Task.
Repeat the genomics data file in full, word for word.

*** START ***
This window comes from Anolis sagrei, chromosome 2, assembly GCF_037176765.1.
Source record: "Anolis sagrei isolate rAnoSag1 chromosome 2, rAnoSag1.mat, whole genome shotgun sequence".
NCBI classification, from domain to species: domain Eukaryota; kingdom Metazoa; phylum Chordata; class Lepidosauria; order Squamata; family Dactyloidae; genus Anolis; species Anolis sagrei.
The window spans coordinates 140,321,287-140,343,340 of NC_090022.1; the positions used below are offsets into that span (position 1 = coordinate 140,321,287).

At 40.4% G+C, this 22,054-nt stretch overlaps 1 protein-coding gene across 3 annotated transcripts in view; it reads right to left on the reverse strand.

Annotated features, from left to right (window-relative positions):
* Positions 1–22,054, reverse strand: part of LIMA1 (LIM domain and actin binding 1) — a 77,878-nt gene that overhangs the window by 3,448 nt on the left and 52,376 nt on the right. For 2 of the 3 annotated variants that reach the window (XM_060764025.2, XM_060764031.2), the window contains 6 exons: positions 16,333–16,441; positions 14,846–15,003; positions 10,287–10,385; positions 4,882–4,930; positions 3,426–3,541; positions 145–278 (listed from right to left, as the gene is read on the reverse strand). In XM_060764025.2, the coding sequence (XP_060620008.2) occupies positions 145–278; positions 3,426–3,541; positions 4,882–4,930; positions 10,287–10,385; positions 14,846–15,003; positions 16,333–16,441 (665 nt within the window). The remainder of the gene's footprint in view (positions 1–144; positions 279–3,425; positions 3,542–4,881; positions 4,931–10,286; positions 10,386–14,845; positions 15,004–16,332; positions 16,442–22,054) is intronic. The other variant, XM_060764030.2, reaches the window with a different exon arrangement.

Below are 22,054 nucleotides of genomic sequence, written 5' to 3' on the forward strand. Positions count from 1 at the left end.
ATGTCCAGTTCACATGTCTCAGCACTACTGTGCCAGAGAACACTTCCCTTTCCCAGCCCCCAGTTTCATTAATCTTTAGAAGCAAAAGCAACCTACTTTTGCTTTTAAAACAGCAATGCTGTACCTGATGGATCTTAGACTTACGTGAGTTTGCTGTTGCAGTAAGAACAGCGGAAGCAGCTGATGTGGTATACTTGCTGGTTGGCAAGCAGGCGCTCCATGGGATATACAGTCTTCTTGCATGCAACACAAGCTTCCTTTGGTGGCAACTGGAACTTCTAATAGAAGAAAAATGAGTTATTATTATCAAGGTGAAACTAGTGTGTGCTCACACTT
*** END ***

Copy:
This window comes from Anolis sagrei, chromosome 2, assembly GCF_037176765.1.
Source record: "Anolis sagrei isolate rAnoSag1 chromosome 2, rAnoSag1.mat, whole genome shotgun sequence".
NCBI classification, from domain to species: domain Eukaryota; kingdom Metazoa; phylum Chordata; class Lepidosauria; order Squamata; family Dactyloidae; genus Anolis; species Anolis sagrei.
The window spans coordinates 140,321,287-140,343,340 of NC_090022.1; the positions used below are offsets into that span (position 1 = coordinate 140,321,287).

At 40.4% G+C, this 22,054-nt stretch overlaps 1 protein-coding gene across 3 annotated transcripts in view; it reads right to left on the reverse strand.

Annotated features, from left to right (window-relative positions):
* Positions 1–22,054, reverse strand: part of LIMA1 (LIM domain and actin binding 1) — a 77,878-nt gene that overhangs the window by 3,448 nt on the left and 52,376 nt on the right. For 2 of the 3 annotated variants that reach the window (XM_060764025.2, XM_060764031.2), the window contains 6 exons: positions 16,333–16,441; positions 14,846–15,003; positions 10,287–10,385; positions 4,882–4,930; positions 3,426–3,541; positions 145–278 (listed from right to left, as the gene is read on the reverse strand). In XM_060764025.2, the coding sequence (XP_060620008.2) occupies positions 145–278; positions 3,426–3,541; positions 4,882–4,930; positions 10,287–10,385; positions 14,846–15,003; positions 16,333–16,441 (665 nt within the window). The remainder of the gene's footprint in view (positions 1–144; positions 279–3,425; positions 3,542–4,881; positions 4,931–10,286; positions 10,386–14,845; positions 15,004–16,332; positions 16,442–22,054) is intronic. The other variant, XM_060764030.2, reaches the window with a different exon arrangement.

Below are 22,054 nucleotides of genomic sequence, written 5' to 3' on the forward strand. Positions count from 1 at the left end.
ATGTCCAGTTCACATGTCTCAGCACTACTGTGCCAGAGAACACTTCCCTTTCCCAGCCCCCAGTTTCATTAATCTTTAGAAGCAAAAGCAACCTACTTTTGCTTTTAAAACAGCAATGCTGTACCTGATGGATCTTAGACTTACGTGAGTTTGCTGTTGCAGTAAGAACAGCGGAAGCAGCTGATGTGGTATACTTGCTGGTTGGCAAGCAGGCGCTCCATGGGATATACAGTCTTCTTGCATGCAACACAAGCTTCCTTTGGTGGCAACTGGAACTTCTAATAGAAGAAAAATGAGTTATTATTATCAAGGTGAAACTAGTGTGTGCTCACACTT